Court weighs whether to halt Minn. child care unionization drive
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- July 18, 2013 - 1:18 PM
Child care providers who oppose unionization asked a federal judge Thursday to block a first-ever union election for in-home providers in Minnesota, saying it violates federal law and the U.S. Constitution.
Supporters of the union election, provided for in a law passed by the DFL-controlled Legislature in May, argued that judicial interference would deny providers the right to make up their own minds about union representation.
U.S. District court Judge Michael Davis heard nearly two and one-half hours of arguments in two separate lawsuits aimed at blocking the election. He made no immediate decision, but said he would try to issue a ruling soon.
"These are employers," said attorney Doug Seaton, representing one group of providers who oppose the union and want to halt the election. Under federal law, he said, self-employed child care providers "cannot be in bargaining units."
"Child care providers have a right to vote," responded Gregg Corwin, representing the American Federation of State, County and Municipal Employees' Council 5, which is seeking to represent the providers. "This court should not interfere with a legislative judgment that they have a right to vote."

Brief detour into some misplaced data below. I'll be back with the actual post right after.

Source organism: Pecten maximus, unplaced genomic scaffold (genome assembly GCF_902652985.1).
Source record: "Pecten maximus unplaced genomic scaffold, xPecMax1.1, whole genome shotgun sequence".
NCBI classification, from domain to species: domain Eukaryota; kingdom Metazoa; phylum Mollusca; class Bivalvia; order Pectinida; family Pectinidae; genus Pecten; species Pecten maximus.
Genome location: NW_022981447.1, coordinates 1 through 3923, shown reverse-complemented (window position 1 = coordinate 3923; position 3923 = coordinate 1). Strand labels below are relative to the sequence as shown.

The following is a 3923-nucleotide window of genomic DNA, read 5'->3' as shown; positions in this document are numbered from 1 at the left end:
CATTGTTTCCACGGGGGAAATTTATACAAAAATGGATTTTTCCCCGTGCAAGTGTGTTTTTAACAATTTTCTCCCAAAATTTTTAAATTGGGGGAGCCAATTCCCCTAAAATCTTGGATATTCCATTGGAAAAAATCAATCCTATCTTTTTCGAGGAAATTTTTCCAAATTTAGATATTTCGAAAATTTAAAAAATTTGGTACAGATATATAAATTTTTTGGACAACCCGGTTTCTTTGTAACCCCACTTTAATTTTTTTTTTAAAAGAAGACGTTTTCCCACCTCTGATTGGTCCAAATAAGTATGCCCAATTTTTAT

Davis heard arguments from both sides on both suits. Lawyers for providers opposed to unions are seeking an order to halt the election and, eventually, to throw out the new law; lawyers for the state and AFSCME are seeking to dismiss the suits and allow the election to continue.
At issue is a hotly-contested law passed by the Legislature and signed by Dayton. It allows certain in-home child care providers -- those who care for children receiving state subsidies -- to vote on whether to unionize. The law also allows certain in-home personal care attendants to vote on unionization, but the lawsuits focus only on the portion of the law applying to child care providers.
Solicitor General Alan Gilbert, representing the state, said the suit is not "ripe" in the legal sense, because there are so many "contingent possibilities" that must occur before the plaintiffs suffer any legal harm from unionization. Corwin, representing AFSCME Council 5, said a decision to block the election would harm those who want the right to vote.
"Their rights are going to be abridged," he said.
Seaton said federal law is clear that "employers cannot be unionized," and child care providers clearly meet the definition of employer -- not employee.
William Messenger, a lawyer from the Virginia-based National Right to Work Legal Defense Foundation, called the bill a case of "collectivizing providers" and added: "Citizens cannot be collectivized to make them happy." He argued that the bill should be invalidated because it violates the providers' constitutional right of free association.
Gilbert responded that the law allows anyone to continue to petition the government on child care issues, to form other organizations or to refuse to join the union.
State Sen. Dave Thompson, R-Lakeville, a child care union foe and candidate to replace Dayton next year, attended the hearing and said he would make it an issue in the campaign.
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